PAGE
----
Review: “Half Magic” by Edward Eager

For the love of books

Half Magic has to be one of the most enchanting novels ever written in mind for children and adults.  Edward Eager always gives due credit to his idol, Edith Nesbit, whose talent as a writer inspired him and whose works he mentions affectionately within all volumes of hisTales of Magic series.  However, the world Eager creates in his “storybooks” is not some typical fantasy world; he takes into account the status quo of modern times while keeping the tone of his books simultaneously fanciful and realistic.

Turning frequently back to the primordial forces that hold all of existence together, Half Magic is a story about four exceptional, widely read siblings.  Call it luck or mere creative license, but Mark, Katherine, Jane, and Martha find a magical talisman on the street one hot summer day.  A coin that grants wishes by halves, the children learn from experience that magic may be unpredictable but it certainly does have a very practical side.  Suddenly, their boring summer transforms into a joint effort to save Camelot with a reluctant (and conceited) Sir Lancelot, escape a kidnapper in a caravan in the middle of an Arabian desert, and discover the North Pole (for real).

Half Magic is simply a fun tale that requires only a little belief in the impossible to make all the children’s adventures seem not only credible but also incredibly vicarious.  Exciting, entertaining, and vivacious, there is naturally a moral around every corner as the main characters endure their own mistakes and learn to abide by the rubrics of magic, also realizing the key to true happiness and the reward of a content family environment.  Half Magic is humorous and imaginative; Eager’s debut in children’s literature, here he reveals the origins of one ordinary family destined to have many amazing, albeit troublesome, dealings with magic and magical beings.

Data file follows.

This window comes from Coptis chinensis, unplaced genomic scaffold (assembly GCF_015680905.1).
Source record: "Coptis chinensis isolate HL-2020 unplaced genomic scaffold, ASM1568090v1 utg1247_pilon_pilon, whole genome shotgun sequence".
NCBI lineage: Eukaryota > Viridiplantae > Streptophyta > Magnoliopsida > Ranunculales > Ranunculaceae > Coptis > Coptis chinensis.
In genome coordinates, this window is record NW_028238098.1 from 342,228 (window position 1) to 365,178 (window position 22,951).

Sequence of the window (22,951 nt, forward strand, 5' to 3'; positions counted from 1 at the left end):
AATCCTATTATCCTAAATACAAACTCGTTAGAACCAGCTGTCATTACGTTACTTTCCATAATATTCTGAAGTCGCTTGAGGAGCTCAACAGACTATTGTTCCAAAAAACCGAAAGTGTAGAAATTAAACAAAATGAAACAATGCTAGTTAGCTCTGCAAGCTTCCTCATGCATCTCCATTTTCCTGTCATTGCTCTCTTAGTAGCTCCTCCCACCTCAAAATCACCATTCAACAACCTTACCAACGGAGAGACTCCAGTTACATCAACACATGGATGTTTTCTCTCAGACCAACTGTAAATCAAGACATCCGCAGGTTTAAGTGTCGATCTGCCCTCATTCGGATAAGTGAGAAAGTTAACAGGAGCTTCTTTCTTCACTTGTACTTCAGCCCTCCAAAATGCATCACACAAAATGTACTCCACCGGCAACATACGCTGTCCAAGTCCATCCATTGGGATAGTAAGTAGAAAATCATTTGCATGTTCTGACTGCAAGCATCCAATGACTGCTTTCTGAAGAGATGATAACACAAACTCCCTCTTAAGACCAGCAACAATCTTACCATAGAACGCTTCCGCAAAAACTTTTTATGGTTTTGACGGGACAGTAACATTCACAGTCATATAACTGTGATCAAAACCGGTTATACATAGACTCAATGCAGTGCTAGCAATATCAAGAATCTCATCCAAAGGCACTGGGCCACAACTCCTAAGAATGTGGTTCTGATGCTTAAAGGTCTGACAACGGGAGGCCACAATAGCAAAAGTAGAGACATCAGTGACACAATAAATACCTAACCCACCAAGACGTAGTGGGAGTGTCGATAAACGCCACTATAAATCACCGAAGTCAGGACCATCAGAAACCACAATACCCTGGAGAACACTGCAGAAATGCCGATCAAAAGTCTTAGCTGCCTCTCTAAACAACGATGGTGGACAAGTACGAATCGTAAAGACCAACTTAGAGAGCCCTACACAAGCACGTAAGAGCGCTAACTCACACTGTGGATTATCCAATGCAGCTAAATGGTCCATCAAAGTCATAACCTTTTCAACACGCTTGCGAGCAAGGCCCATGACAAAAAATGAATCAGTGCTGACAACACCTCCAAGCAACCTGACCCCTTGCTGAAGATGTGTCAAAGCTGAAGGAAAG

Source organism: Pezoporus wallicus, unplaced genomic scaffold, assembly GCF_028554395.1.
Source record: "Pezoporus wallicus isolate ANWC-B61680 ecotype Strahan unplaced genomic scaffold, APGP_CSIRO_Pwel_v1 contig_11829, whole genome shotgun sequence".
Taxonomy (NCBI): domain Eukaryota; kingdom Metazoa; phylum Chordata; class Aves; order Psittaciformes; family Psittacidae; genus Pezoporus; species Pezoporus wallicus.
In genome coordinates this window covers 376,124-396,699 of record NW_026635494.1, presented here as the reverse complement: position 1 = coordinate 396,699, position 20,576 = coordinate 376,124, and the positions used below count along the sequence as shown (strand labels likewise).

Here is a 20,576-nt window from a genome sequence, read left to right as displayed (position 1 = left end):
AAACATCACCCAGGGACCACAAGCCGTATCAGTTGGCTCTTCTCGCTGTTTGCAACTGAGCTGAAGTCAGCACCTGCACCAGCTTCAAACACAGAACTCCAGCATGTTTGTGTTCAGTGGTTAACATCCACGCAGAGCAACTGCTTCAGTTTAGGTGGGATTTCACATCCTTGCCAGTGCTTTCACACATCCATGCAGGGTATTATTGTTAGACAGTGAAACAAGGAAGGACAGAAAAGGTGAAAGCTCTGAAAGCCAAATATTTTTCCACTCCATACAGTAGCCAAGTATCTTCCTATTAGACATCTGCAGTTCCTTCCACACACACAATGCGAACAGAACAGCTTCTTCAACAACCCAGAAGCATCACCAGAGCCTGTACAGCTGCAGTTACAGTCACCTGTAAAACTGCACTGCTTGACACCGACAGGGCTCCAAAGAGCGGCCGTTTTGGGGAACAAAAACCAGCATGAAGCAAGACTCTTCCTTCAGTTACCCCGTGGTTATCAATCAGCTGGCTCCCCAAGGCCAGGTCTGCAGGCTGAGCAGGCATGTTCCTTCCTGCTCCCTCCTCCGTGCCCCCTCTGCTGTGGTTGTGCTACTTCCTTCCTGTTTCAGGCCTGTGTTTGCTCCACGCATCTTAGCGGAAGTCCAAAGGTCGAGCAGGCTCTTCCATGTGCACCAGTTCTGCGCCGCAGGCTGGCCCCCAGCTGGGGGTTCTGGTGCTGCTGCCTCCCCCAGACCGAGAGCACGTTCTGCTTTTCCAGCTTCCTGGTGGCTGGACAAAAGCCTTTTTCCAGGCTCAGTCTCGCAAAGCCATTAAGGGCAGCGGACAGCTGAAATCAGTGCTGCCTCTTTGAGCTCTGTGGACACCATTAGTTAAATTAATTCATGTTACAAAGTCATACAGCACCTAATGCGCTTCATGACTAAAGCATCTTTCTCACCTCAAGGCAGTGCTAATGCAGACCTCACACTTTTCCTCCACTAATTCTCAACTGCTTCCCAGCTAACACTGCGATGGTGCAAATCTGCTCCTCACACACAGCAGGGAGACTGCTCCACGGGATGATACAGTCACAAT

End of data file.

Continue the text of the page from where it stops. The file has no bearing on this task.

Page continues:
It is no coincidence that all four characters love E. Nesbit’s writing and that their amusing reactions to all magical occurrences are the strong center of the book’s charm.  First in the line of four interrelated novels, the narrative is straightforward and nostalgic.  It has warmth as a moral guide for children and provides a child’s honest perspective on life for stiff adults who think they’re too old for “kid books.”  Time travel, the magnetism of possibilities, and the appeal of the impossibility of fantasy all make Half Magic endearing and fantastic.

Original review: Part 1: Selections from Edward Eager’s ‘Tales of Magic’ seriesPart 2: Selections from Edward Eager’s ‘Tales of Magic’ series, Examiner.com

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